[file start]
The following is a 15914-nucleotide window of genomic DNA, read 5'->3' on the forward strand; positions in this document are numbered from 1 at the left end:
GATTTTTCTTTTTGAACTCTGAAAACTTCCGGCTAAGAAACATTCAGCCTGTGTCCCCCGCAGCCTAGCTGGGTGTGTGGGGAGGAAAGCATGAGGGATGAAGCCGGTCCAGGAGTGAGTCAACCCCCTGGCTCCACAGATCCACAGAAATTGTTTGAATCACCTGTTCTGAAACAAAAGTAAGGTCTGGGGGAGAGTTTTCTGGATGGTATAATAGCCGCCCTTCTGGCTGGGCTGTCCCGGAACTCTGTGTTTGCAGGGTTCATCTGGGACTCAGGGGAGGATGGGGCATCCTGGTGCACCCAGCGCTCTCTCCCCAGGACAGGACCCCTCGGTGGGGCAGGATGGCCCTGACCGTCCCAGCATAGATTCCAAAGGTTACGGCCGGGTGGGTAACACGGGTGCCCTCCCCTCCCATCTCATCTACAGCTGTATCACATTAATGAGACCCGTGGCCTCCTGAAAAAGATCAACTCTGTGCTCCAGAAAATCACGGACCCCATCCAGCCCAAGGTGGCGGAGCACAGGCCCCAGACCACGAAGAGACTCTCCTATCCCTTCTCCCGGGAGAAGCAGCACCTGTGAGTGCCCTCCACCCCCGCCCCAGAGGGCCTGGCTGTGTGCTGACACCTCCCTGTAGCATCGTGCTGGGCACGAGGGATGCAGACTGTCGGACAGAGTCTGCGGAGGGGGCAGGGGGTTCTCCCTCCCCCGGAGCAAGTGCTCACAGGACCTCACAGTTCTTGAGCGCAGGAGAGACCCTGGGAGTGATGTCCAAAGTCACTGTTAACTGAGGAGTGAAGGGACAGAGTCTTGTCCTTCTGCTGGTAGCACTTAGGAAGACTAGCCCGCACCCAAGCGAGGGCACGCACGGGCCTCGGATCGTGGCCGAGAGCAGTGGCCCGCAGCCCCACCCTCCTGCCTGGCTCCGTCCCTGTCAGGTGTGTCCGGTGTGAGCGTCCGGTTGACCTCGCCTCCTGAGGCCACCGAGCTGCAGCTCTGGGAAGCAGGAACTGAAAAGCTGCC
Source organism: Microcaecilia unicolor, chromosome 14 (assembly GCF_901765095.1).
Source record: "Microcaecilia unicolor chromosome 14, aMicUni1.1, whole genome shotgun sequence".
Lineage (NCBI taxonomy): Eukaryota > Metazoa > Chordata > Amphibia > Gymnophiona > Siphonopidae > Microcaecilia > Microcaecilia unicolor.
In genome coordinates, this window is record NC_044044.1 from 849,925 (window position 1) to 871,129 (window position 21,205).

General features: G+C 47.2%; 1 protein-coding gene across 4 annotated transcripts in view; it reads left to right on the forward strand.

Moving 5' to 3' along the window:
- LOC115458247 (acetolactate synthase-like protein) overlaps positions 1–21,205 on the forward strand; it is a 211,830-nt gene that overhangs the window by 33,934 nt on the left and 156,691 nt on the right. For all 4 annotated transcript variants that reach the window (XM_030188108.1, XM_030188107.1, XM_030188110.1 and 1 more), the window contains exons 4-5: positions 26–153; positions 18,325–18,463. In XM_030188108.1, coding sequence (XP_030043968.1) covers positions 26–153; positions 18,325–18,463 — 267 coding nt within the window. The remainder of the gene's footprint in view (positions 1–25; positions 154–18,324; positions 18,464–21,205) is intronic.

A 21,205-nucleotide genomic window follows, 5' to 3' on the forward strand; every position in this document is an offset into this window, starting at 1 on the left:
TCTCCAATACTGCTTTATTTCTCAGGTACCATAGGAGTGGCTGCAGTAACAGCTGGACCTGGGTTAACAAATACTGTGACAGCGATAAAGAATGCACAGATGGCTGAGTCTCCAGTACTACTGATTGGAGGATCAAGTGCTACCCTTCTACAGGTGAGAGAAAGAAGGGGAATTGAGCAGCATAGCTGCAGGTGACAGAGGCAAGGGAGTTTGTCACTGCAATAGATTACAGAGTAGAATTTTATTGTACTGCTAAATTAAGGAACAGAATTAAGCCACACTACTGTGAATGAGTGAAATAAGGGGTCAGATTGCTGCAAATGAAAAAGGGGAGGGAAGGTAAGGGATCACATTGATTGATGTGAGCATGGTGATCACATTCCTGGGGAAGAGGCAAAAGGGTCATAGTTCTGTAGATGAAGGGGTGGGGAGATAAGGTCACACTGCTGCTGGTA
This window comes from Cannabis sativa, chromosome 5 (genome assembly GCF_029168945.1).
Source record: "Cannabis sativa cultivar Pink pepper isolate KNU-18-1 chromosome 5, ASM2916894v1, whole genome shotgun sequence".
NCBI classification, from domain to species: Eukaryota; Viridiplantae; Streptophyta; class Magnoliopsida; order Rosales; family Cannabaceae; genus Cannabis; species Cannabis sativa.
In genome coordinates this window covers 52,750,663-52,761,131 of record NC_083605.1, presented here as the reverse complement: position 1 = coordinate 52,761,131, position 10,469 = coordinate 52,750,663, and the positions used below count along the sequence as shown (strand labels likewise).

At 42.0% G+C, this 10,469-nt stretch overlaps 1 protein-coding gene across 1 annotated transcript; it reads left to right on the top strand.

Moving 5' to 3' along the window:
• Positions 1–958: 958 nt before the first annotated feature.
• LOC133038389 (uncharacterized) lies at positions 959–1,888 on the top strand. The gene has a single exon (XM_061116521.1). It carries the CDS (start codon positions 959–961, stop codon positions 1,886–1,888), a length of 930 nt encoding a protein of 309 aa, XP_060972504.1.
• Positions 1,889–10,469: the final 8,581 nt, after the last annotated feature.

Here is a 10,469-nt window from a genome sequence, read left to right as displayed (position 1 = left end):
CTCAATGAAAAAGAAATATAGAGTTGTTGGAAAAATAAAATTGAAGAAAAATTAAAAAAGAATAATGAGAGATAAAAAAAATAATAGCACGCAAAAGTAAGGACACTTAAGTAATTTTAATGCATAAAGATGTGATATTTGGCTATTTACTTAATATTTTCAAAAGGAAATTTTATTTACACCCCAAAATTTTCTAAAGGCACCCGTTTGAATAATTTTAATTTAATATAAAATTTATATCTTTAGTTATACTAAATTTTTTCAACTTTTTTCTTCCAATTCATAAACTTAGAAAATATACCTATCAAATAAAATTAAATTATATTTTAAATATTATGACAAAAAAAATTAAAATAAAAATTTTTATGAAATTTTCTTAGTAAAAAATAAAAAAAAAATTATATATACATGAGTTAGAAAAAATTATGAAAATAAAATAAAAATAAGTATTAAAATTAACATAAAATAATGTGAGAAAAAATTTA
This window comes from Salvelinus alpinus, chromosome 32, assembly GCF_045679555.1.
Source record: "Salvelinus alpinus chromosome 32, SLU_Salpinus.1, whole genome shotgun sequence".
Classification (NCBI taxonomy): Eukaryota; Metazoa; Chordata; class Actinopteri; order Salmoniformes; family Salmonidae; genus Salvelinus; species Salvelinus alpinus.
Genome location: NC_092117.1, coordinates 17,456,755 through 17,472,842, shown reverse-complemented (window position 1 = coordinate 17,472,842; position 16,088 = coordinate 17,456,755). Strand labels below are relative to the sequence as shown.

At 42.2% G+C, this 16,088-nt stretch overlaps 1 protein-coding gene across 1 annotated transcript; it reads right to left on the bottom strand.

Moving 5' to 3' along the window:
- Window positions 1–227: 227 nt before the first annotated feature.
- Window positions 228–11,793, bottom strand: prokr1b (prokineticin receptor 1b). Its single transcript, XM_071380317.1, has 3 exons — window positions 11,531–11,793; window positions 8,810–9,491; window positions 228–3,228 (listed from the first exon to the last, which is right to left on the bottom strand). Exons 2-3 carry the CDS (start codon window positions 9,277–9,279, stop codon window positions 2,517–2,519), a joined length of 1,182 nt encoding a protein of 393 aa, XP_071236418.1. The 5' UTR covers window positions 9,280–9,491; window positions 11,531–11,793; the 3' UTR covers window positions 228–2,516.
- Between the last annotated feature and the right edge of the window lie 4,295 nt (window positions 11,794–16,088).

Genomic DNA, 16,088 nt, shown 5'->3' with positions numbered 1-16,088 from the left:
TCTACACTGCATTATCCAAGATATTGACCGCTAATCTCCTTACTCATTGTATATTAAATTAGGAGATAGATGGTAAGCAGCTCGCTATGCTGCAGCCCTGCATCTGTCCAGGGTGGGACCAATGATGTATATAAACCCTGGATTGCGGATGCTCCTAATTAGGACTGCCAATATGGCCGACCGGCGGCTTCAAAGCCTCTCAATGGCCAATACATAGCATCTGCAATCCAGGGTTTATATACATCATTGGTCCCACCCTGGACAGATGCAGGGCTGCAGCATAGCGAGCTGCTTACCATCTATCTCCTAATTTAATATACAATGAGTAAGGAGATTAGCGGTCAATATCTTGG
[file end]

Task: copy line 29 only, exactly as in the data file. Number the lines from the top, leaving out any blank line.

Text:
- Window positions 1–227: 227 nt before the first annotated feature.